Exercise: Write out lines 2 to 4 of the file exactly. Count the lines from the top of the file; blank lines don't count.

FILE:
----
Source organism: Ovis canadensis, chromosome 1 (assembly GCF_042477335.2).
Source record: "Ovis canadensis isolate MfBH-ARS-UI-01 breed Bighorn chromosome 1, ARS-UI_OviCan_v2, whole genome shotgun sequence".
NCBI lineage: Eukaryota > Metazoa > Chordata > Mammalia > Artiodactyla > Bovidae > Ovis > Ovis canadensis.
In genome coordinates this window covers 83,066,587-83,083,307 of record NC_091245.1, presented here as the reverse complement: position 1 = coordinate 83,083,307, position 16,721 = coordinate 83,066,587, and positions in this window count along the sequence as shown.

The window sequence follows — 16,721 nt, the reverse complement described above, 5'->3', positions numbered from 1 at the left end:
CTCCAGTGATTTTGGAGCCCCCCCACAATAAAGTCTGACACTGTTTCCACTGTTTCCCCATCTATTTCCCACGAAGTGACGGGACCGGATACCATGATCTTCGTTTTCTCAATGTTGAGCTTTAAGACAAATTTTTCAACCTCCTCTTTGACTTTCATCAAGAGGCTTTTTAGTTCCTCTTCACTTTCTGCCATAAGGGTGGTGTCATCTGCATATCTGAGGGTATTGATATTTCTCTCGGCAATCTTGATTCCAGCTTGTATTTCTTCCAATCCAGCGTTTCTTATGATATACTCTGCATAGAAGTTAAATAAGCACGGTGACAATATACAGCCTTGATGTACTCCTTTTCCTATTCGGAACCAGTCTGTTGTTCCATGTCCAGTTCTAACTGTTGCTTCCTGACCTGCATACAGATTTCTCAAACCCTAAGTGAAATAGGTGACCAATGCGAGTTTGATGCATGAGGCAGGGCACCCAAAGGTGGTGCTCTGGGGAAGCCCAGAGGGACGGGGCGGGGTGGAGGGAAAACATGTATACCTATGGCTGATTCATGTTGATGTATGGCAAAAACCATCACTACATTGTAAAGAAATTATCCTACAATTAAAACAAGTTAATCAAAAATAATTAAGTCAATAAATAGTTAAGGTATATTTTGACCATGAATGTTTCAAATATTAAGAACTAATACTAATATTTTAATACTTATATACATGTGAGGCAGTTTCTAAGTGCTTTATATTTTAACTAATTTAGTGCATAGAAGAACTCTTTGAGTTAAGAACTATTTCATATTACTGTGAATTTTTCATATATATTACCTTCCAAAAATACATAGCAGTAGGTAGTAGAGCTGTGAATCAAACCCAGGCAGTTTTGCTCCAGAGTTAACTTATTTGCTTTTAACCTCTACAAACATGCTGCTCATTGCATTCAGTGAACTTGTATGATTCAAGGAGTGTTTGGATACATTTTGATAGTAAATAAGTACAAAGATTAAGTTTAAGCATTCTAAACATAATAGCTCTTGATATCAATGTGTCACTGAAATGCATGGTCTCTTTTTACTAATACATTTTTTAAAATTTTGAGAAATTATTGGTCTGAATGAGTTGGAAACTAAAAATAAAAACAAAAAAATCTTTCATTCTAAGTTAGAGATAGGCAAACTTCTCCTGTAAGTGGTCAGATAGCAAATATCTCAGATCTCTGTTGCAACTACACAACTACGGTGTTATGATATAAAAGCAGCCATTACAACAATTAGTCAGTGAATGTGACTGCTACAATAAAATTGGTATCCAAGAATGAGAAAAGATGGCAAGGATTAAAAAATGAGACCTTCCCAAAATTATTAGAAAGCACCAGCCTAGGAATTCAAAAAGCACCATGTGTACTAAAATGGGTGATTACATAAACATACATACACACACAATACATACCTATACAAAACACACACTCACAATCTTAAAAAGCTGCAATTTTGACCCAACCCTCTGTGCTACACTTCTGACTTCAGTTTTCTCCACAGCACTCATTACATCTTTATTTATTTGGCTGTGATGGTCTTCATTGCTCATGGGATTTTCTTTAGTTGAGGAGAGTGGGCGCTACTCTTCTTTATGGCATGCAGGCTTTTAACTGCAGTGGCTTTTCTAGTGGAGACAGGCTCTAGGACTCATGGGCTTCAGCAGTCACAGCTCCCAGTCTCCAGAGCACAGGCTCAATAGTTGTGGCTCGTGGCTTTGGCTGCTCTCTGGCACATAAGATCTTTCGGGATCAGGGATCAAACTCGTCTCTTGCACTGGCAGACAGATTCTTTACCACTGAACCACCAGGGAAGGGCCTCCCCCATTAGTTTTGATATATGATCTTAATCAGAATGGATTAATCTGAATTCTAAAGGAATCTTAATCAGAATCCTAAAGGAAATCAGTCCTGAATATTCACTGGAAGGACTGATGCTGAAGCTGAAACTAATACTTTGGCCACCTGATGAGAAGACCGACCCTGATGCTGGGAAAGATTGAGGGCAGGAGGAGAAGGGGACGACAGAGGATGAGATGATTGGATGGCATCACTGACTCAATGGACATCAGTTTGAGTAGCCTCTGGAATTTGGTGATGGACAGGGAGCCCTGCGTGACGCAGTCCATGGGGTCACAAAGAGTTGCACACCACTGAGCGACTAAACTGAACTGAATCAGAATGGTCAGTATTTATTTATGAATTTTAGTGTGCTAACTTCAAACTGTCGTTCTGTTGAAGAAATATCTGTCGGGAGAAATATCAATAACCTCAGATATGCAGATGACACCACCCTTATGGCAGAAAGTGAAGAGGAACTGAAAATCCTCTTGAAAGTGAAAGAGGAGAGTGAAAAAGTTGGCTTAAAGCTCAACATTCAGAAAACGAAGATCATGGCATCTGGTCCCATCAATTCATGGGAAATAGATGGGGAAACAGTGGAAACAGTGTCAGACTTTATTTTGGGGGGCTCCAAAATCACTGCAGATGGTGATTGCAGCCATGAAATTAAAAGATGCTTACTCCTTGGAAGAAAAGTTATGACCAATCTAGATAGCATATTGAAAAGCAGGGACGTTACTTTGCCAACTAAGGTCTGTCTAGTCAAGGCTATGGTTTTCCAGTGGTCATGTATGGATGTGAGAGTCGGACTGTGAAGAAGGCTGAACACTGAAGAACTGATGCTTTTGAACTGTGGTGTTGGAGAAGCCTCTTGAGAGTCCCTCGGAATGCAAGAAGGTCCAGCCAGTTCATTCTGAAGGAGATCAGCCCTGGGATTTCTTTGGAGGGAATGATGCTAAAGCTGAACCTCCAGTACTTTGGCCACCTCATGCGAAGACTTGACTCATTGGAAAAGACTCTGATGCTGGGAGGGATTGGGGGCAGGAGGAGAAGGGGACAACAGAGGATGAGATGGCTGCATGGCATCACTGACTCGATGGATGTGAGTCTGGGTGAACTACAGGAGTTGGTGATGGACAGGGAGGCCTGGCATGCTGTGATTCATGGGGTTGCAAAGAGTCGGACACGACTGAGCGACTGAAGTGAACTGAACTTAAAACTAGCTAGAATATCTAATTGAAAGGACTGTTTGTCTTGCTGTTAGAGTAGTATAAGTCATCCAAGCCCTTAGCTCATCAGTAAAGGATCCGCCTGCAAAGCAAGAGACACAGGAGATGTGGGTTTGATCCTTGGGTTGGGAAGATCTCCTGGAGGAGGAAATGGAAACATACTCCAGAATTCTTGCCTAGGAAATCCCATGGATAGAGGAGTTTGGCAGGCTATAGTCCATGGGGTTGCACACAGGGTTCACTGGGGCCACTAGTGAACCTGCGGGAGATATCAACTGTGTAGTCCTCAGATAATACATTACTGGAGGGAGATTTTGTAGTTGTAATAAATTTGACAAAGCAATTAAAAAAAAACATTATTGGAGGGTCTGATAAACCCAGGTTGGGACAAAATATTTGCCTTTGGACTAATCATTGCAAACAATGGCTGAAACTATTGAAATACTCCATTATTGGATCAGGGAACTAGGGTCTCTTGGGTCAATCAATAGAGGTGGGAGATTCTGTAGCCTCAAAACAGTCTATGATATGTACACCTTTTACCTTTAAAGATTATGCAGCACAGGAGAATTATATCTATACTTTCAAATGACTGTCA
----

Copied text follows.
Source record: "Ovis canadensis isolate MfBH-ARS-UI-01 breed Bighorn chromosome 1, ARS-UI_OviCan_v2, whole genome shotgun sequence".
NCBI lineage: Eukaryota > Metazoa > Chordata > Mammalia > Artiodactyla > Bovidae > Ovis > Ovis canadensis.
In genome coordinates this window covers 83,066,587-83,083,307 of record NC_091245.1, presented here as the reverse complement: position 1 = coordinate 83,083,307, position 16,721 = coordinate 83,066,587, and positions in this window count along the sequence as shown.